I got the idea of a monorator hopper from the old gasifier designs for cars in the WW2 era. I had moisture problems in my first gasifiers and found this in my reading.
The heated moist air (from the burning fuel on the bottom of the pile) rises up in the hopper and flows back down the (cooler) sides of the hopper and condenses and is collected in a moat (so it doesn’t flow back onto the wood). Then you would have to waste energy to vaporize the water again in an endless cycle diluting (with steam) what gas you may have produced. This same steam will foul a spark plug immediately. Even when I used to get a burnable gas, there would still be moisture sizzling in the test flame nozzle. Then I found this pic (above). This is my version. The moat has a double valve drain system to the outside. The hopper gets heat from the steam, hot air rising, etc. The outside of my hopper is hot, but always cool enough to condense the steam in side. It works great. View through cleanout and bolting access port. 3 ports equally spaced.
Here is my moat and drain hole. Note the steepness of my grate compared to the picture above. I need to insure the fuel flow so an external vibrator is also employed. As you can see from my video, it collects all the moisture that is in the feed stock. Below this at the nozzle level there is (or should be) complete combustion of the now dry feedstock. This complete combustion produces CO2 and H2O which is then broken into C, H, and O atoms as it passes through the restriction into the char bed. These atoms are then immediately recombined into the burnable gases, carbon monoxide (CO), methane (CH4) and hydrogen (H2). If the design is correct no H2O should be produced or present at this point. A drop out tee before the carb would capture the errant drop of H2O.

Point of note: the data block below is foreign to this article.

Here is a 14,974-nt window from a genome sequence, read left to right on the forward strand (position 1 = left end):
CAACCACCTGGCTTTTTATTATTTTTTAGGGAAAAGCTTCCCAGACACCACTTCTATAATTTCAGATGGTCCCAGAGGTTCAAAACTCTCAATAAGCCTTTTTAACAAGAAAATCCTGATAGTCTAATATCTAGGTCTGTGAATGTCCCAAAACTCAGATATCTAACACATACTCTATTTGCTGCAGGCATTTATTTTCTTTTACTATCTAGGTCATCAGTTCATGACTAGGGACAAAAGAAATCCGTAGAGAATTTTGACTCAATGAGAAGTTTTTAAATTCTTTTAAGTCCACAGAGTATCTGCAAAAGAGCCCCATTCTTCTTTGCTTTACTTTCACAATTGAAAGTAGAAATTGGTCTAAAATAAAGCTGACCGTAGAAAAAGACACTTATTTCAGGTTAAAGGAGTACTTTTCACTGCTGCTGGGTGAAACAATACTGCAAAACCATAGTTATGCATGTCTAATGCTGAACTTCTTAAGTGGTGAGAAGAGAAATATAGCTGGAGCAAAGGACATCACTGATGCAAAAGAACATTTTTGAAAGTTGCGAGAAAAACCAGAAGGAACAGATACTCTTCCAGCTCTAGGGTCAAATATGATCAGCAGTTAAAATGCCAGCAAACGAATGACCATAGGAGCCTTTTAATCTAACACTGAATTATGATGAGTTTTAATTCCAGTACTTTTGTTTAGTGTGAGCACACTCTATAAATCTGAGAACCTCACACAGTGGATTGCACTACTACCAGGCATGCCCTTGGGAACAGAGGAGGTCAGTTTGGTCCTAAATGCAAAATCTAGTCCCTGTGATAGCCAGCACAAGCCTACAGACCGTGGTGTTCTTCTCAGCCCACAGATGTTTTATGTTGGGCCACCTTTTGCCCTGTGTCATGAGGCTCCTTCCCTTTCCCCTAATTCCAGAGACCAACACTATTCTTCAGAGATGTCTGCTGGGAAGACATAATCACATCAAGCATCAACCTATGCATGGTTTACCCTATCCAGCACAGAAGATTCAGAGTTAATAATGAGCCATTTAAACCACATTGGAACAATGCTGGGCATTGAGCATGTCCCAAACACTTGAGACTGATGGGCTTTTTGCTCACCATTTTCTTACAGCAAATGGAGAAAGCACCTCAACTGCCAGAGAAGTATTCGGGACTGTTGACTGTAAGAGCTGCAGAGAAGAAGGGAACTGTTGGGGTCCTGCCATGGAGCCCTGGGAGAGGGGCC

Forgetting the work involved, this is without a doubt one of the most significant improvements I’ve made in my gasifier quest. This should solve your water problem, it did for me. One should be able to bolt this on to an existing burner with a little adaption. You can see my mounting bolts coming up through the hopper base. It bolts onto my burner unit.
It is a bit of a pain bolting it down this way. I’ll figure something different for my next one. Just about the only reason to remove it would be gasket failure. The grate does move to straight up and down making access a little better.
You’re right, the fire tube is longer than it has to be. I used what I had figuring it would give me a longer run and save me the hassle of more building. It works fine, even if I need a step ladder to fill it. Ha, Ha.
PS: if you want to see my complete build, Go to; Small engines, scroll to “My first small engine run”. Then look at comments 140 thru 190.